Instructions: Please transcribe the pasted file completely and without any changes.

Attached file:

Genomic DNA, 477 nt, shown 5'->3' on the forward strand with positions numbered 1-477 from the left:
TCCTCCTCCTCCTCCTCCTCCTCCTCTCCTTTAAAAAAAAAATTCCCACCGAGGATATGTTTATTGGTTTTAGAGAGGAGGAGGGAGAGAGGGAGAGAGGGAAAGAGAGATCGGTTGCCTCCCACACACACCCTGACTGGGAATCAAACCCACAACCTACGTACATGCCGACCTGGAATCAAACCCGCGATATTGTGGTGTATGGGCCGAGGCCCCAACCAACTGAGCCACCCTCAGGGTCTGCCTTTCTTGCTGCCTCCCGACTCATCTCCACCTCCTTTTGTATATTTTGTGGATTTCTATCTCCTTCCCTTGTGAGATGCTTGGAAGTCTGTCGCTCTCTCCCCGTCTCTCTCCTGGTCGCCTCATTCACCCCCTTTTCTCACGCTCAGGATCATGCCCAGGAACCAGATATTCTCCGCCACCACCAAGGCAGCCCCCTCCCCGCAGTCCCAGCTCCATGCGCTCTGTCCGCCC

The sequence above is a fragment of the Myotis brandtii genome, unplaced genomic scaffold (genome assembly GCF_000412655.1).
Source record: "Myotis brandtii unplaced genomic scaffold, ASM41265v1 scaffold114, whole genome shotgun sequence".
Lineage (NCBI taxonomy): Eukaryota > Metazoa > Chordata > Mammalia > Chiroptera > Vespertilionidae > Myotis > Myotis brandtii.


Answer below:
Genomic DNA, 477 nt, shown 5'->3' on the forward strand with positions numbered 1-477 from the left:
TCCTCCTCCTCCTCCTCCTCCTCCTCTCCTTTAAAAAAAAAATTCCCACCGAGGATATGTTTATTGGTTTTAGAGAGGAGGAGGGAGAGAGGGAGAGAGGGAAAGAGAGATCGGTTGCCTCCCACACACACCCTGACTGGGAATCAAACCCACAACCTACGTACATGCCGACCTGGAATCAAACCCGCGATATTGTGGTGTATGGGCCGAGGCCCCAACCAACTGAGCCACCCTCAGGGTCTGCCTTTCTTGCTGCCTCCCGACTCATCTCCACCTCCTTTTGTATATTTTGTGGATTTCTATCTCCTTCCCTTGTGAGATGCTTGGAAGTCTGTCGCTCTCTCCCCGTCTCTCTCCTGGTCGCCTCATTCACCCCCTTTTCTCACGCTCAGGATCATGCCCAGGAACCAGATATTCTCCGCCACCACCAAGGCAGCCCCCTCCCCGCAGTCCCAGCTCCATGCGCTCTGTCCGCCC

The sequence above is a fragment of the Myotis brandtii genome, unplaced genomic scaffold (genome assembly GCF_000412655.1).
Source record: "Myotis brandtii unplaced genomic scaffold, ASM41265v1 scaffold114, whole genome shotgun sequence".
Lineage (NCBI taxonomy): Eukaryota > Metazoa > Chordata > Mammalia > Chiroptera > Vespertilionidae > Myotis > Myotis brandtii.